Why cookies are crumbling
Chances are if you do consent, it’s likely a third-party cookie plug-in is using your online movement to provide accurate ad targeting. The kitchen or T-shirt you viewed days, or even weeks, ago pops back up as an ad.
In January 2020 Google announced they would no longer support these third-party plugins in 2022, subsequently delayed to 2023, to give people more time to migrate away. Does that mean that your activity will no longer be tracked? Far from it, I’m afraid…
Using a very similar algorithm already in place by Facebook, or Netflix’s suggestion of what you might like to watch, means your browsing history and data, plus Google login will now ‘group’ you into cohorts with like-minded people with similar interests. So you may be a small fish in a big cohort sea, but all users within that group will receive that advertising, rather than being individually targeted.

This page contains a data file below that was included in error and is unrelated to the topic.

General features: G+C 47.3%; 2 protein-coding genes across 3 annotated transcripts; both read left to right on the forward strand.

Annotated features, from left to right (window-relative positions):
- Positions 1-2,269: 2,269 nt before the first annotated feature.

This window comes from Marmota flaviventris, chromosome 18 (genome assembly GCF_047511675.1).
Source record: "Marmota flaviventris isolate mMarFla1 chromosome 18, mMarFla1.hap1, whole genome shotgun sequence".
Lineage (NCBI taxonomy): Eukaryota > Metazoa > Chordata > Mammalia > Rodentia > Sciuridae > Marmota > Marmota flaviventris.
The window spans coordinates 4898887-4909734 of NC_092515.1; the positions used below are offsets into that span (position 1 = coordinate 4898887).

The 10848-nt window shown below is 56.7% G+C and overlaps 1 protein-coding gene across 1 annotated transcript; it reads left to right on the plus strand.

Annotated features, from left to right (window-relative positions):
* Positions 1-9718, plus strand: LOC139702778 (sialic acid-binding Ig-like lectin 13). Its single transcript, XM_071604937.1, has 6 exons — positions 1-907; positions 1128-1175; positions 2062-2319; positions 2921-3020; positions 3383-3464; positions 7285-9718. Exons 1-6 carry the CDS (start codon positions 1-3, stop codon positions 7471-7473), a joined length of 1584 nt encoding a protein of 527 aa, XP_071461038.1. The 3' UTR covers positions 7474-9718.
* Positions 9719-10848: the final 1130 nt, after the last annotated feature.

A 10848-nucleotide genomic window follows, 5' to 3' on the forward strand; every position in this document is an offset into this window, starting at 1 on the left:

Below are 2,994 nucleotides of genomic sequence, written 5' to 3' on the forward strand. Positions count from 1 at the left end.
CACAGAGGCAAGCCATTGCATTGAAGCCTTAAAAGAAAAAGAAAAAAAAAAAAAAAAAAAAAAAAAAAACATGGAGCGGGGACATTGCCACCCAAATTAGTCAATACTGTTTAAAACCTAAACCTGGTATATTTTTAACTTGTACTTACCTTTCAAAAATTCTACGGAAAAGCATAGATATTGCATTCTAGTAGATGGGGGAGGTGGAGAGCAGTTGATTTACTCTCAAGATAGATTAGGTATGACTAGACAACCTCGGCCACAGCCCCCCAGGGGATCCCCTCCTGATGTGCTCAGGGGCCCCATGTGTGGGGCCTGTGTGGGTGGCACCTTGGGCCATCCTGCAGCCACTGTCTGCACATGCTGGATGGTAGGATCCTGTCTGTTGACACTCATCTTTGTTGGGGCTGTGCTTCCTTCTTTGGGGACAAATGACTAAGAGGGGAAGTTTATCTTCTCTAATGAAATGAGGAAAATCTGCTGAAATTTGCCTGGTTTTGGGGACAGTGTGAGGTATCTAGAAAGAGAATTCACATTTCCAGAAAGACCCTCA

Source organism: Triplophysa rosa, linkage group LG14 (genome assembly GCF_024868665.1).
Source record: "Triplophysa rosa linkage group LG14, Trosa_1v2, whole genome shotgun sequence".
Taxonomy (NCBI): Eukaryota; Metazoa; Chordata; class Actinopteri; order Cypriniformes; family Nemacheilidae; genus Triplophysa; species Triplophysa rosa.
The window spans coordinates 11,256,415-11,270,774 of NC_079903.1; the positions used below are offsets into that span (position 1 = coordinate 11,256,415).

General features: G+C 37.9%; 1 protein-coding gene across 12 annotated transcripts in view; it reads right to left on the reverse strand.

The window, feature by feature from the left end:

This profiling model isn’t new and has been adopted very successfully by Facebook for a while. As a user, you are unlikely to notice this shift, but this does give even more control to the Google giant. Something to be alarmed about? Only time will tell if profiling people into target groups will improve interest-based Ad targeting for marketing agencies, but unfortunately, many Ad targeting software businesses will be handing over their business revenue to one of the top 5 tech giants.
Google suggests their new AI will provide “at least 95% of the conversions per pound spent when compared to cookie-based advertising”. Something the advertising industry feels very sceptical about, but as an online user, you can expect to browse the web without constant ads and less concern over our data.